Thiem, G.: Ueberlegung und Erfahrung beim Brunnenumbau, Pumpen- und Brunnenbau, Bohrtechnik, 19, 753–757, 1923f.
Thiem, G.: Die Grundwasserströme und der Braunkohlenbergbau bei Leipzig, Braunkohle, 23, 134–138, 1924a.
Thiem, G.: Die Grundwasserströme und der Braunkohlenbergbau bei Leipzig (Bemerkungen zur Entgegnung des Herrn Dipl.-Ing- Vogt, veröffentlicht in “Braunkohle” XXIII, Nr. 9), Braunkohle, 23, 482–483, 1924b.
Thiem, G.: Die hydrologischen Vorarbeiten für die Wasserversorgung der Fabrik der Deutschen Maizena-Gesellschaft in Barby, Journal für Gasbeleuchtung und Wasserversorgung, 67, 117–119, 1924c.
Thiem, G.: Die Betriebsanlage des Wasserwerks der Deutschen Maizenafabrik in Barby, Journal für Gasbeleuchtung und Wasserversorgung, 67, 289–291, 1924d.
Thiem, G.: Die Enteisenungsanlage der Fabrik der Deutschen Maizenafabrik in Barby, Journal für Gasbeleuchtung und Wasserversorgung, 67, 531–533, 1924e.
Thiem, G.: Wirtschaftliche Berechnung einer Dükerleitung (für die Maizena-Fabrik in Barby), Wasser und Gas, 15, 320–326, 1924f.
Thiem, G.: Die Wasserversorgung der Stadt Baku, Wasser und Gas, 15, 349–351, 1924g.
Thiem, G.: Bestimmung der Brunnenergiebigkeit durch Wassermesser, Pumpen- und Brunnenbau, Bohrtechnik, 20, 397–401, 1924h.
Thiem, G.: Der gusseiserne Rohrbrunnen, Thiembrunnen, für Wasserwerke, Thiems hydrologische Sammlung, 1, Kröner, Leipzig, p. 33, 1925a.
Thiem, G.: Die Technik der Grundwasserversorgung, Gas- und Wasserfach, 68, 544–546, 1925b.
Thiem, G.: Messungsart natürlicher Grundwassergeschwindigkeiten, Meßtechnik, 1, 77–81, 1925c.
Thiem, G.: Durchlässigkeit, Porenraum, Körnung und Lagerung von Kiesen und Sanden, Steinbruch und Sandgrube, 1926, 203–205, 1926a.
Thiem, G.: Hydrologische Methoden, Thiems hydrologische Sammlung, 2, Kröner, Leipzig, p. 31, 1926b.
Thiem, G.: Einwandfreies Trinkwasser? Thiems hydrologische Sammlung, 3, Kröner, Leipzig, 14 pp., 1927a.
Thiem, G.: Die Berechnung der Grundwassergeschwindigkeit, Gesundheits-Ingenieur, 50, 538, 1927b.
Thiem, G.: Der gewebelose gusseiserne Rohrbrunnen, Thiemscher Ringfilterbrunnen, für Wasserwerke, Thiems hydrologische Sammlung, 4, Kröner, Leipzig, p. 13, 1928a.
Thiem, G.: Die Wasserversorgung in Sachsen, Zeitschrift für Kommunalwirtschaft, 18, 2, 1928b.
Thiem, G.: Chemische und physikalische Zustandsänderungen gußeiserner Rohrbrunnen im Untergrunde, Gas- und Wasserfach, 71, 1239–1241, 1928c.
Thiem, G.: Hydrologische Erscheinungen im Bereich des Braunkohlenbergwerkes Johanne Henriette, Unseburg, Kreis Magdeburg, Braunkohle, 27, 971–975, 1928d.
Thiem, G.: Der Filter- und Spülvorgang in offenen Enteisenungsanlagen, Gas- und Wasserfach, 71, 852–854, 1928e.
Thiem, G.: Der Filter- und Spülvorgang in offenen Enteisenungsanlagen, Thiems hydrologische Sammlung, 6, Kröner, Leipzig, p. 10, 1929a.
Thiem, G.: Hydrologische Erscheinungen im Bereich des Braunkohlenbergwerkes Johanne Henriette, Unseburg, Kreis Magdeburg, Thiems hydrologische Sammlung, 7, Kröner, Leipzig, p. 5, 1929b.
Thiem, G.: Grundwasserforschungen in der Umgebung der Stadt Czernowitz (Rumänien), Thiems hydrologische Sammlung, 8, Kröner, Leipzig, p. 7, 1929c.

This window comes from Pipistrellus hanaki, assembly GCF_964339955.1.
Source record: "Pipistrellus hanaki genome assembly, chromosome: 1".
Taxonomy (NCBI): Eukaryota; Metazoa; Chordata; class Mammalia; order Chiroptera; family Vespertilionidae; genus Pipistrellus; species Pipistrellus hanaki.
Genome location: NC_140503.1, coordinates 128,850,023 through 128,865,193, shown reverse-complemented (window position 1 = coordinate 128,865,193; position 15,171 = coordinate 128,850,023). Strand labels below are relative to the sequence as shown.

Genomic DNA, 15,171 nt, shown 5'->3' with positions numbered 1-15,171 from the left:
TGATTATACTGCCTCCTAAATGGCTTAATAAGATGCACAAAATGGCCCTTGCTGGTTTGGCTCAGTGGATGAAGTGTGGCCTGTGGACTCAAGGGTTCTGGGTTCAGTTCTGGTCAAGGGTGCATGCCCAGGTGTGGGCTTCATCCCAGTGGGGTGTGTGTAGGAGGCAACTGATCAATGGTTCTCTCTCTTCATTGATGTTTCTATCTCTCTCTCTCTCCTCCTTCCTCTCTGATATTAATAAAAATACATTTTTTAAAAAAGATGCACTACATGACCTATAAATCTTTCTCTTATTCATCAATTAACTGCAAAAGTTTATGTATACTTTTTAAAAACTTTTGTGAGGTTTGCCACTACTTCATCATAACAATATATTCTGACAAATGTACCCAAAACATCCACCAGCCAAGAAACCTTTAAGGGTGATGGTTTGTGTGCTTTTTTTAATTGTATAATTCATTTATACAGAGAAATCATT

Thiem, G.: Die Reinigung von Rohrnetzen, Thiems hydrologische Sammlung, 9, Kröner, Leipzig, p. 11, 1929d.
Thiem, G.: Die Verwertung artesischer Wässer für die Wasserversorgung der Stadt Mitau in Lettland, Thiems hydrologische Sammlung, 10, Kröner, Leipzig, p. 11, 1929e.
Thiem, G.: Chemische und physikalische Zustandsänderungen gusseiserner Rohrbrunnen im Untergrunde, Thiems hydrologische Sammlung, 11, Kröner, Leipzig, p. 6, 1929f.
Thiem, G.: Die Aufsuchung artesischer Grundwasser im Oybingebiet für die Wasserversorgung der Stadt Zittau, Thiems hydrologische Sammlung, 12, Kröner, Leipzig, p. 18, 1929g.
Thiem, G.: Einrichtung und Entlüftung der neuen Wasserfassung der Stadt Zittau im Oybintal, Thiems hydrologische Sammlung, 13, G. Heymanns Verlag, Hamburg, p. 20, 1929h.
Thiem, G.: Grundwasserdurchbrüche in Braunkohlenwerken, Thiems hydrologische Sammlung, 14, Kröner, Leipzig, p. 11, 1929i.
Thiem, G.: Die Grundlagen des Wasserversorgungswesens nach Thiem, Thiems hydrologische Sammlung, 15, A. Kröner, Leipzig, p. 29, 1929j.
Thiem, G.: Der Nachweis von Grundwasser für die Versorgung der Stadt St. Petersburg (Leningrad), Thiems hydrologische Sammlung, 16, A. Kröner, Leipzig, p. 16, 1929k.
Thiem, G.: Hydrologische Vorbedingungen und Maßnahmen für die Errichtung von Grundwasserwerken für die Großstädte und Industrien unter Berücksichtigung der Versorgung d. engeren mitteldeutschen Industriegebietes, Thiems hydrologische Sammlung, 17, Alfred Kröner, Leipzig, p. 16, 1929l.
Thiem, G.: Der Nachweis von Grundwasser für die Versorgung der Stadt St. Petersburg (Leningrad), Wasser und Gas, 20, 121–131, 1929m.
Thiem, G.: Grundwasserforschungen in der Umgebung der Stadt Czernowitz (Rumänien), Wasser und Gas, 19, 377–390, 1929n.
Thiem, G.: Die Verwertung artesischer Wässer für die Wasserversorgung der Stadt Mitau in Lettland, Gesundheits-Ingenieur, 52, 7–10, 1929o.
Thiem, G.: Die Aufsuchung artesischer Grundwässer im Oybingebiet für die Wasserversorgung der Stadt Zittau, Gesundheits-Ingenieur, 52, 209–214, 1929p.
Thiem, G.: Die Bedeutung A. Thiems für das Wasserversorgungswesen, Gesundheits-Ingenieur, 52, 661–665 and 52, 682–687, 1929q.
Thiem, G.: Die Verwertung artesischer Wässer für die Wasserversorgung der Stadt Mitau in Lettland, Gesundheits-Ingenieur, 52, 7–10, 1929r.
Thiem, G.: Die Grundlagen der Grundwasserforschung, Thiems hydrologische Sammlung, 18, Kröner, Leipzig, p. 34, 1930a.